Roseola is caused by the human herpes virus 6 (HHV-6) and it affects mostly young children (between 6 and 24 months).Once one is infected, the virus remains in our saliva for life and reactivates from time to time. Children can catch it from their parents or older siblings who have the virus in their saliva yet remain asymptomatic. Small children tend to put things in their mouths, so it’s easy to catch the virus in the daycare setting from objects that an infected child has touched.



Symptoms can appear 5 to 10 days after the child has been in contact with the disease. The child is more contagious when their fever is high. Below are some of the common symptoms of roseola, but remember that every child can react differently to the same virus:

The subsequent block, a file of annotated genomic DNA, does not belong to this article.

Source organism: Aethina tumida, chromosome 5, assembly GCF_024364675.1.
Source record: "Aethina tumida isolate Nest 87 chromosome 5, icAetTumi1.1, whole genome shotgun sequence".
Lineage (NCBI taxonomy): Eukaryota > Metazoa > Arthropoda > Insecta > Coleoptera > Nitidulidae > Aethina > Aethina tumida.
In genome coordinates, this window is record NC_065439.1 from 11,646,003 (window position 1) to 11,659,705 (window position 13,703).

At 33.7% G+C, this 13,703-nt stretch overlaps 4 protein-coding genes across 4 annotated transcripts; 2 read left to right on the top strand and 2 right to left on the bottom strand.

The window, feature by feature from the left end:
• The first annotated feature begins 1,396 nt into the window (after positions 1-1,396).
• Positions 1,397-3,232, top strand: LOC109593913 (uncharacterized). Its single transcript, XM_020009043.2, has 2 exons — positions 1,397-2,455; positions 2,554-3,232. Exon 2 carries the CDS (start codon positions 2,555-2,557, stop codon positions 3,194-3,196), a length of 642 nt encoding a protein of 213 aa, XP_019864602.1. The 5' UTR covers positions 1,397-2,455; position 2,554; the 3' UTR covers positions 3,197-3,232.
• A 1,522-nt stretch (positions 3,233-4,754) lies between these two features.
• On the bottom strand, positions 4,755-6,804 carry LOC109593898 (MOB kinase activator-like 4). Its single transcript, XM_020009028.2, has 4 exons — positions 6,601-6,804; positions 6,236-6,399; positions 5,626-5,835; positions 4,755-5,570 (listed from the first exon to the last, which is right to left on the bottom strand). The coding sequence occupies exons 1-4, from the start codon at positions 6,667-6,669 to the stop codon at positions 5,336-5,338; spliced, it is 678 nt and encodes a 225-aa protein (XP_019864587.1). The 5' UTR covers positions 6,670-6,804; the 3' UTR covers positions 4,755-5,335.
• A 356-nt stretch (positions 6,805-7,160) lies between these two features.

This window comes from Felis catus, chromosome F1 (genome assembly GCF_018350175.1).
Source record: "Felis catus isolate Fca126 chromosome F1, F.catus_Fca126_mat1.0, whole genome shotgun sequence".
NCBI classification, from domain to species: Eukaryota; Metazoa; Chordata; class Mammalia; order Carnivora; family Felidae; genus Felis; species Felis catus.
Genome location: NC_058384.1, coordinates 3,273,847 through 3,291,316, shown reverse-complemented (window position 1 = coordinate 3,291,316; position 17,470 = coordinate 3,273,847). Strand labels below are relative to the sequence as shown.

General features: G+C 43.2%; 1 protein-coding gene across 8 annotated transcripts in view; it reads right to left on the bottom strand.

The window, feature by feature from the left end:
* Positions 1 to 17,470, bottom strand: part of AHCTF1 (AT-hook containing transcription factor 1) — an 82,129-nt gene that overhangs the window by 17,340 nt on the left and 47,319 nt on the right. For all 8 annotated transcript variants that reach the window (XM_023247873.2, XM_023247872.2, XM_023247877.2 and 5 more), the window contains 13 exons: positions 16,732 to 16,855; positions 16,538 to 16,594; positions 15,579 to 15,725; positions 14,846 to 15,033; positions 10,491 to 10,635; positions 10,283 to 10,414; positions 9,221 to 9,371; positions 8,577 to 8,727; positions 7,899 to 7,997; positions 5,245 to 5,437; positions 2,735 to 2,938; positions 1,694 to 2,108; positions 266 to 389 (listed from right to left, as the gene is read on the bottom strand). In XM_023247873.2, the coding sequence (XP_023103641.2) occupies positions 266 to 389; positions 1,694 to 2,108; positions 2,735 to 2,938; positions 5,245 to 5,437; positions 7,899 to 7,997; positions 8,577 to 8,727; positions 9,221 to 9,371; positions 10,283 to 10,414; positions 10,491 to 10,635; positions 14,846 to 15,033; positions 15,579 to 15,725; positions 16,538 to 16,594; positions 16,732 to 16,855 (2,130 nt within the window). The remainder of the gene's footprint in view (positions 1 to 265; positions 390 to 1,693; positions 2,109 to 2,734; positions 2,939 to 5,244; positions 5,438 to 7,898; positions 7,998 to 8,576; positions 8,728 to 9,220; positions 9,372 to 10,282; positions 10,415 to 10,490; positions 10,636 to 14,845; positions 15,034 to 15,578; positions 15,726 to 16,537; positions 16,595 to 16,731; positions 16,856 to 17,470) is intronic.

• The child has a sudden high fever (39°C) that lasts between three and seven days usually four.
  • The child is irritable and has no appetite.
  • The child’s eyelids are irritated.
  • A pink rash appears on the child’s torso and spreads to the extremities and face.
  • Ganglios may appear at occipital level (low part of the head, above the nape)
  • The child may have diarrhea
  • In rare cases, the high fever may cause convulsions or hallucinations--but cases such as this are very rare.
Diagnosis and treatment

Diagnosis and treatment

A GP or pediatrician can easily diagnose roseola with a physical exam and prescribe a specific treatment for your child based on their age and medical history. This treatment will help reduce discomfort. However, since this is a viral infection, there is no cure for roseola. Your doctor might recommend giving your child acetaminophen and plenty of fluids to reduce the fever. Once your child’s fever has gone down, the rash will disappear in two to three days. There's no reason to worry.

Infectious Diseases

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